2005 Salt Lake City Annual Meeting (October 16–19, 2005)

Paper No. 6
Presentation Time: 2:45 PM


ASHER, Pranoti M.1, VANCE, Robert K.1 and JENKINS, Stephen J.2, (1)Department of Geology and Geography, Georgia Southern Univ, Statesboro, GA 30461-8149, (2)Department of Curriculum, Foundations, and Reading, Georgia Southern Univ, College of Education, Statesboro, GA 30460-8144, PAsher@GeorgiaSouthern.Edu

The purchase of a Rigaku MiniFlex XRD (NSF DUE 0311730) allowed us to create project-based investigations of household and construction materials and soils to explore properties and application of industrial minerals in an environmental geology laboratory course at Georgia Southern University. Students collected and analyzed their own data, applied higher order skills and worked in small groups during the course.

The household materials exercise included the basic theory of XRD and the identification of the mineral content of various cleaning agents (e.g. bathroom and kitchen cleaners), cosmetics, personal hygiene products (e.g. toothpaste, deodorant), and over the counter medicine. The construction material exercise included identification and discussion of essential minerals components in building materials and the identification and hazard assessment of asbestiform minerals. The soils exercise, linked to a campus field trip, required determination of the minerals present in soil at different sites and horizons and relating mineral content to soil properties and environment of origin.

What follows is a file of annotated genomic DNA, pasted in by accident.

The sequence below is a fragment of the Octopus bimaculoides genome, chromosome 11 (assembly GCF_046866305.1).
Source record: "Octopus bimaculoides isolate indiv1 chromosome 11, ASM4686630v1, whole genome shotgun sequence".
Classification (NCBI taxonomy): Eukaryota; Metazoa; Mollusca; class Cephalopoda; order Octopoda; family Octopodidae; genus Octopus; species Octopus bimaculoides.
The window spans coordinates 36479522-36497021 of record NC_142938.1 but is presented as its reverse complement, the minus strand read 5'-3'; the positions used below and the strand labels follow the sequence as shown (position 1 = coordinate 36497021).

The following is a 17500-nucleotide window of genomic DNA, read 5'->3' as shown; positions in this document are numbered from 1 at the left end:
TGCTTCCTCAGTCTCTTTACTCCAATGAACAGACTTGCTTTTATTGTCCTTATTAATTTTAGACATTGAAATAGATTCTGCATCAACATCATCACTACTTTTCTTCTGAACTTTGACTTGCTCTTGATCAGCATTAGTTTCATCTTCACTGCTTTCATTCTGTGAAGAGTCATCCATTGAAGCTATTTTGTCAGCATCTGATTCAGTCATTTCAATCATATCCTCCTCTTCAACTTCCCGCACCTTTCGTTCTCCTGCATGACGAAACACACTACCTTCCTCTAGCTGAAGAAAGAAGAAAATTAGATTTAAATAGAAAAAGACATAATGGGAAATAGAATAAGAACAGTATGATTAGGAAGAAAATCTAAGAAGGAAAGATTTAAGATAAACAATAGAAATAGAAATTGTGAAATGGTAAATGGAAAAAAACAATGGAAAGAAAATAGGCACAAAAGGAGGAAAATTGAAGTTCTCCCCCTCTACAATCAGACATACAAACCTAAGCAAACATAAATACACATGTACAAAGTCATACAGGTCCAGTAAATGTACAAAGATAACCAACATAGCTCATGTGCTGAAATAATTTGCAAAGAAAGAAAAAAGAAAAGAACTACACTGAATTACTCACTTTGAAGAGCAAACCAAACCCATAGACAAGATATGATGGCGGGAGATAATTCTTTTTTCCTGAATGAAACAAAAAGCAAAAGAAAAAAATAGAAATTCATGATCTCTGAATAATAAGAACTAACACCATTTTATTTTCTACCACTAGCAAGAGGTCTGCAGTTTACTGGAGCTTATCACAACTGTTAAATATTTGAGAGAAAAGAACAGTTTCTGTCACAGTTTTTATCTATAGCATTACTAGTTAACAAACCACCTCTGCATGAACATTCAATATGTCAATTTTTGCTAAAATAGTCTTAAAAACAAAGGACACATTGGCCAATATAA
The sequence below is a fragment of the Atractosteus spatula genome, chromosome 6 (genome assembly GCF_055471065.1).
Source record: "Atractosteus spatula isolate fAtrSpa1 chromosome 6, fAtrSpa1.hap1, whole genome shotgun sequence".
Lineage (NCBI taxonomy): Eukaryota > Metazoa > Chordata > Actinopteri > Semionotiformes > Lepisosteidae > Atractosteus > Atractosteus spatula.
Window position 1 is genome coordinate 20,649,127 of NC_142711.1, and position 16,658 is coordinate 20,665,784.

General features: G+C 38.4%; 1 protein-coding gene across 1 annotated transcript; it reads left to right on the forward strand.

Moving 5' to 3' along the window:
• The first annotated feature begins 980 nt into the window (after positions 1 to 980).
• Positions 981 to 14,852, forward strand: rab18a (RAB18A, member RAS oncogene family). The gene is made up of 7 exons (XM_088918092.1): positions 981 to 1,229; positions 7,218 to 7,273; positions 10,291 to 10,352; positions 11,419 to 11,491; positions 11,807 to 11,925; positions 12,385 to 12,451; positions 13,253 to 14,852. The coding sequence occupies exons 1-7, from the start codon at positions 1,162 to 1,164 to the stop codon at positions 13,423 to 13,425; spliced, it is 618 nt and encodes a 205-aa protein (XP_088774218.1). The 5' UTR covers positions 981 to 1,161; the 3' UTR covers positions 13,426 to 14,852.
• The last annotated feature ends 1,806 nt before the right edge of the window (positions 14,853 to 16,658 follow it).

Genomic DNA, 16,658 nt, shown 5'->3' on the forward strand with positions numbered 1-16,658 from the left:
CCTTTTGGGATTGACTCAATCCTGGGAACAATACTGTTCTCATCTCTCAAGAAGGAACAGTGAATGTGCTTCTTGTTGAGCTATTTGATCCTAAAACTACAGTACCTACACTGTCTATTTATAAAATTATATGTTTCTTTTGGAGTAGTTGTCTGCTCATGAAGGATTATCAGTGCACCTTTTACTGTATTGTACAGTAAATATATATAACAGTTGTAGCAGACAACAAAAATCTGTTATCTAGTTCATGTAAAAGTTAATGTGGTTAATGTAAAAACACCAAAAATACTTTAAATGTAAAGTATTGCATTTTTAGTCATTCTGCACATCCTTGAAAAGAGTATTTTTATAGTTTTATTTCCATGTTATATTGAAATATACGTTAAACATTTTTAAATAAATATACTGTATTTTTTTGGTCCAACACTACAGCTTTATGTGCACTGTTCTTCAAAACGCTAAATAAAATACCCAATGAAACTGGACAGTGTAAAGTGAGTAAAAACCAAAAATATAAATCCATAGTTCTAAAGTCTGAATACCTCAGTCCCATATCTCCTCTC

Considerable planning and preparation time were necessary prior to conducting these laboratory exercises. Managing the laboratory time to provide adequate “hands-on” time for each student group was critical for successful implementation of the exercises. One-half of the laboratory sections over the grant period were taught these exercises in the traditional manner while the rest used the XRD. Both groups were measured twice: a pre-test at the beginning of the semester and a post-test after completing the exercises. While the pretest scores did not differ significantly between the two groups, the post-test score for many of the XRD groups was slightly higher than many of the non-XRD groups. Results from our evaluation suggest that this method of instruction of mineral science concepts has improved student learning and the attitudes of students enrolled in our courses. The XRD has also been used in other courses, senior thesis research projects, teacher workshops, and community outreach efforts. Several presentations and dissemination efforts have resulted from this project.